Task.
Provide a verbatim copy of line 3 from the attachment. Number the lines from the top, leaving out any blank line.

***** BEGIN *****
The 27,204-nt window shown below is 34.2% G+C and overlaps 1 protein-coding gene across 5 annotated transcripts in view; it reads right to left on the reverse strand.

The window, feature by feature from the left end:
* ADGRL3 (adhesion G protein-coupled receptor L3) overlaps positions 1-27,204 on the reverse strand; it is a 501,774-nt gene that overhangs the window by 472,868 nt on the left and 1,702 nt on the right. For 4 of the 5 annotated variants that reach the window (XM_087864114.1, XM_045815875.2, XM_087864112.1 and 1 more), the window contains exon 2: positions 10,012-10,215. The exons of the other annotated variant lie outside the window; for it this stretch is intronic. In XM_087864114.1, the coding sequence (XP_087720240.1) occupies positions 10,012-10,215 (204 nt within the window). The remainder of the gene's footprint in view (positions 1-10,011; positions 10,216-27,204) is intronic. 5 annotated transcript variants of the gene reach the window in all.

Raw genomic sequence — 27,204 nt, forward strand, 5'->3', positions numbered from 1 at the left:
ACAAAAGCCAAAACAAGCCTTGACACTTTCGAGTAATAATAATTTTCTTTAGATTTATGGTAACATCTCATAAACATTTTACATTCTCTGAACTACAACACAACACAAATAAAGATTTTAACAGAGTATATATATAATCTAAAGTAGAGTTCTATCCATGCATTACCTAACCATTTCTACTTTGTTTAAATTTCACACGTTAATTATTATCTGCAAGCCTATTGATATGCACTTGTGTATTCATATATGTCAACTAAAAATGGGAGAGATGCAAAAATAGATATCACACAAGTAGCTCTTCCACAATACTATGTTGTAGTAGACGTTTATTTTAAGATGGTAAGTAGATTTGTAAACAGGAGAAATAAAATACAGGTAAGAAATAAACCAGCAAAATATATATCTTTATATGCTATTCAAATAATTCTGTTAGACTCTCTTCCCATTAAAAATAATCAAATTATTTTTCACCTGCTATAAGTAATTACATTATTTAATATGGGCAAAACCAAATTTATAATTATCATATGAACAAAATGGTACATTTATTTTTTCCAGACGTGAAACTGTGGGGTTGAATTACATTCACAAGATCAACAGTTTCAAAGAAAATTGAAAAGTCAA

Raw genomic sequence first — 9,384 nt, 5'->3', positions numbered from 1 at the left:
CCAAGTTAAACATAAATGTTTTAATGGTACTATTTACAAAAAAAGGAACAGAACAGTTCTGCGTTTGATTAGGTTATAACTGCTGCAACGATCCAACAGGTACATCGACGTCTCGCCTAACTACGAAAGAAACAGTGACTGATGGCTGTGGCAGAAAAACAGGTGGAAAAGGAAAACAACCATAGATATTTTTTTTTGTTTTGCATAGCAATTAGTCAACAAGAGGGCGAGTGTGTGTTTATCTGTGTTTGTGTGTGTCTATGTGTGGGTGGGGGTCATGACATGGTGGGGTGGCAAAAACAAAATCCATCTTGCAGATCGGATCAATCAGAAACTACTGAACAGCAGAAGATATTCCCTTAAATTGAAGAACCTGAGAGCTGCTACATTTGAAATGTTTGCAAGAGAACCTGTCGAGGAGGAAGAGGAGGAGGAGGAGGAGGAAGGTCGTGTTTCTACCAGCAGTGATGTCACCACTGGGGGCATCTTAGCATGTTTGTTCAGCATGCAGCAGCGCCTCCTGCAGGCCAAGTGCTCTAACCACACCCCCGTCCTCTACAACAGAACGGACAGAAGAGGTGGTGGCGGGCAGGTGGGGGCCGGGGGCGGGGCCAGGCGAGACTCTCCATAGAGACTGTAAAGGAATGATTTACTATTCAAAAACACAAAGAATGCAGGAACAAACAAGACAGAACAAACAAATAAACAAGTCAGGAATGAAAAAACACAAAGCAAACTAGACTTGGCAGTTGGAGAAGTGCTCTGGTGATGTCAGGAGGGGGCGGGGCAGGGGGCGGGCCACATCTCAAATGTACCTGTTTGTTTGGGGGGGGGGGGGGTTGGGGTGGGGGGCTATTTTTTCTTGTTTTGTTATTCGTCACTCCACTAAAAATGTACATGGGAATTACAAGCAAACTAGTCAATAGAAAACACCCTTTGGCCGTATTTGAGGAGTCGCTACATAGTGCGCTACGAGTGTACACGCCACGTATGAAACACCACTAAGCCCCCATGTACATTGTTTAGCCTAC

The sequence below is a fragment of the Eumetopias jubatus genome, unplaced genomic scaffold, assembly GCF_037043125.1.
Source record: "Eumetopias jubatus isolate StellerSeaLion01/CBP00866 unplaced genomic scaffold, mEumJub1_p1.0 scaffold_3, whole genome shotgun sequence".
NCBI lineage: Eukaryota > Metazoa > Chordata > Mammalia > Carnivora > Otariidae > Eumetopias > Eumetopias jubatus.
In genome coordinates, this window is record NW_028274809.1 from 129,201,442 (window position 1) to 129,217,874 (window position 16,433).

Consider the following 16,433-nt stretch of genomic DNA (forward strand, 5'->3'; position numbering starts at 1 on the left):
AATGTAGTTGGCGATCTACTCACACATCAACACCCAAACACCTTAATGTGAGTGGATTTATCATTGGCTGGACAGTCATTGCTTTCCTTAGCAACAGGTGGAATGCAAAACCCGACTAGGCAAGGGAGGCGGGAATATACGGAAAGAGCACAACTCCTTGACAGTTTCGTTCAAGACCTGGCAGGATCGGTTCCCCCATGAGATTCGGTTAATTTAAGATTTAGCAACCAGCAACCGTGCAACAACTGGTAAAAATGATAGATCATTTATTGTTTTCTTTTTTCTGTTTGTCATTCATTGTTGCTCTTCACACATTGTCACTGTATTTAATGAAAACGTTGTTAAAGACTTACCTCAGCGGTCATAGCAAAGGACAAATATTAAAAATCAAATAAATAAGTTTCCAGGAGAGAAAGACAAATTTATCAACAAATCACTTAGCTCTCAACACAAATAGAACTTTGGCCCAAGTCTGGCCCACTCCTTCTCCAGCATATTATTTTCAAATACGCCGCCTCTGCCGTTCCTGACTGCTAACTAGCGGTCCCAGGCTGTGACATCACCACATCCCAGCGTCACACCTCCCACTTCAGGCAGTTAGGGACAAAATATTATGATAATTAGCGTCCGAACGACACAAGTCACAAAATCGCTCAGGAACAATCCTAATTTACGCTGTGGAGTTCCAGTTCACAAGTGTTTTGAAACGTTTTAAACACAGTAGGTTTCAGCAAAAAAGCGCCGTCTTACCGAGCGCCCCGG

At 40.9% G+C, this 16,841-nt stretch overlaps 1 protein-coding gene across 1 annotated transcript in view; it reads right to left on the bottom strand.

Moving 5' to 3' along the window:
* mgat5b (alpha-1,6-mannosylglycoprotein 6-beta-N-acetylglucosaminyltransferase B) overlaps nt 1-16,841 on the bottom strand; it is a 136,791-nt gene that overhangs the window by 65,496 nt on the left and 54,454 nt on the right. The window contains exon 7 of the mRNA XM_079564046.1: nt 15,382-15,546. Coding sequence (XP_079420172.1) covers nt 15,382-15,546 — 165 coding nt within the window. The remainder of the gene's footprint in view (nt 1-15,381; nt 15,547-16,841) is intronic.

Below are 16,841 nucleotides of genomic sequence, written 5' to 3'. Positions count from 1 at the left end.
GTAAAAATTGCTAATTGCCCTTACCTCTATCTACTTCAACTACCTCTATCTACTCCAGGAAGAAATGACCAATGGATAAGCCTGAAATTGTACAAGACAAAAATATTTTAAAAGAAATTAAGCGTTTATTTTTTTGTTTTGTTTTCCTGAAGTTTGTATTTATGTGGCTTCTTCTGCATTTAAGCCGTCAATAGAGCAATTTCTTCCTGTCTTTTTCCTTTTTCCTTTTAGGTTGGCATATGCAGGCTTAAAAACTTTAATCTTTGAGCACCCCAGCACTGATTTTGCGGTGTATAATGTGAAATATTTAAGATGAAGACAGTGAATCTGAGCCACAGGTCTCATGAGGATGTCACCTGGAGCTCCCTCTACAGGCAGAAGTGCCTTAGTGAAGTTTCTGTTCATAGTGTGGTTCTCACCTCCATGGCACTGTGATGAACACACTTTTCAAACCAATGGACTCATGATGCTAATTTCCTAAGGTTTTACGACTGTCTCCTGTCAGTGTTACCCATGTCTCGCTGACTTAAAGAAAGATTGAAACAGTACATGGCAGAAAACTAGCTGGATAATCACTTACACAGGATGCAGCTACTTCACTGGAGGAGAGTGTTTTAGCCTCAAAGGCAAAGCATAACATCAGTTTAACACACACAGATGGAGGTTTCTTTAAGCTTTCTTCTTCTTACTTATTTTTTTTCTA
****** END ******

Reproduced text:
* ADGRL3 (adhesion G protein-coupled receptor L3) overlaps positions 1-27,204 on the reverse strand; it is a 501,774-nt gene that overhangs the window by 472,868 nt on the left and 1,702 nt on the right. For 4 of the 5 annotated variants that reach the window (XM_087864114.1, XM_045815875.2, XM_087864112.1 and 1 more), the window contains exon 2: positions 10,012-10,215. The exons of the other annotated variant lie outside the window; for it this stretch is intronic. In XM_087864114.1, the coding sequence (XP_087720240.1) occupies positions 10,012-10,215 (204 nt within the window). The remainder of the gene's footprint in view (positions 1-10,011; positions 10,216-27,204) is intronic. 5 annotated transcript variants of the gene reach the window in all.